“The extent of the change in the bitcoin price suggests that speculative waves are at work, driven by momen-tum buying and extrapolative expectations of price ap-preciation. When the fundamental value of an instru-ment like a cryptocurrency is very hard if not impossi-ble to determine and when short-term price changes are a multiple of those observed in equity markets, caution should prevail when building and managing an expo-sure.”


Can’t Avoid the Crypto Question

Online financial literature has been full of the pros and cons of cryptocurrencies in general, and specifically Bitcoin in recent months. Rarely have we seen such trenchant, bitterly divided views on a financial instrument.

In this paper, we cannot do justice to the volumes that have been written both favouring and condemning Bitcoin and other cryptocurrencies. Instead, we seek to examine some of the key arguments both for and against Bitcoin as a potential investable asset for our wealth management clients.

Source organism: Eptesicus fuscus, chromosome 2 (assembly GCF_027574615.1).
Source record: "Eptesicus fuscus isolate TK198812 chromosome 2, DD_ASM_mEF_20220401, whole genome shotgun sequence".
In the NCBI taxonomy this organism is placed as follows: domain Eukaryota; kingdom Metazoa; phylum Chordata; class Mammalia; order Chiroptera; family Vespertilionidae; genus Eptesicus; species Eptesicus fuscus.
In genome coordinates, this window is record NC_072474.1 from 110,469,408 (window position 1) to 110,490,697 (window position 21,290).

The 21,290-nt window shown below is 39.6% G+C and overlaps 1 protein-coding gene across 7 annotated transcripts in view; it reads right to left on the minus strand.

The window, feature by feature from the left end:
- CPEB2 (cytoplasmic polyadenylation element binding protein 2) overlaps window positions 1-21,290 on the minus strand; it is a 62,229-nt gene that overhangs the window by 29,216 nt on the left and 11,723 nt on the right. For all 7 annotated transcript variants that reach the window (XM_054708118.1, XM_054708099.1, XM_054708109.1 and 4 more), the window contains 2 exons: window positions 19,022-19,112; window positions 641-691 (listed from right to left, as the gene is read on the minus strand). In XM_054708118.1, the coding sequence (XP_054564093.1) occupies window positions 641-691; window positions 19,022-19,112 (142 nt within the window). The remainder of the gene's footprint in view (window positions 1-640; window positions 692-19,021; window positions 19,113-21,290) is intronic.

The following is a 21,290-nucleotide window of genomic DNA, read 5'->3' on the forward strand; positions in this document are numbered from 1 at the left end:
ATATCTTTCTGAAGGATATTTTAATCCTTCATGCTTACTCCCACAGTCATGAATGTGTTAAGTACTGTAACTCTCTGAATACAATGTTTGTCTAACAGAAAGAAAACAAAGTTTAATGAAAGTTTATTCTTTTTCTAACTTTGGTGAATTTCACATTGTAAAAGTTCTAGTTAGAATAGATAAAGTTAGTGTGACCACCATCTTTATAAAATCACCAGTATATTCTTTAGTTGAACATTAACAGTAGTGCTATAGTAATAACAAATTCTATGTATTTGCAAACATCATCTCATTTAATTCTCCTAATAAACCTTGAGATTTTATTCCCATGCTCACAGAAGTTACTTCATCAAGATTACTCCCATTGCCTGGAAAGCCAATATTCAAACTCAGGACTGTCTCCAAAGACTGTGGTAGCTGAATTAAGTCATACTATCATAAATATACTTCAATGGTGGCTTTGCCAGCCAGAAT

Below, we list what we consider to be the key attractions and criticisms/risks of Bitcoin, which is by far the largest and best-established of current cryptocurrencies, with a total market capitalisation of just over USD1 trillion (on the basis of about 18.6 million Bitcoins currently in existence, at the USD56,600 Bitcoin price as of 15 March 2021).

Attractions of Bitcoin

  1. Impressive price appreciation since creation
  2. No central bank or government to control or manipulate the value or supply of Bitcoin
  3. Store of value versus depreciating “fiat” currencies due to limited supply
  4. Potential diversification away from classic stock and bond allocations
  5. Ability to move Bitcoin as a digital asset cross-border with little difficulty
  6. Use of Bitcoin as a financial asset to hedge against severe inflation or currency depreciation.

Risks or Uncertainties relating to Bitcoin

  1. Extreme price volatility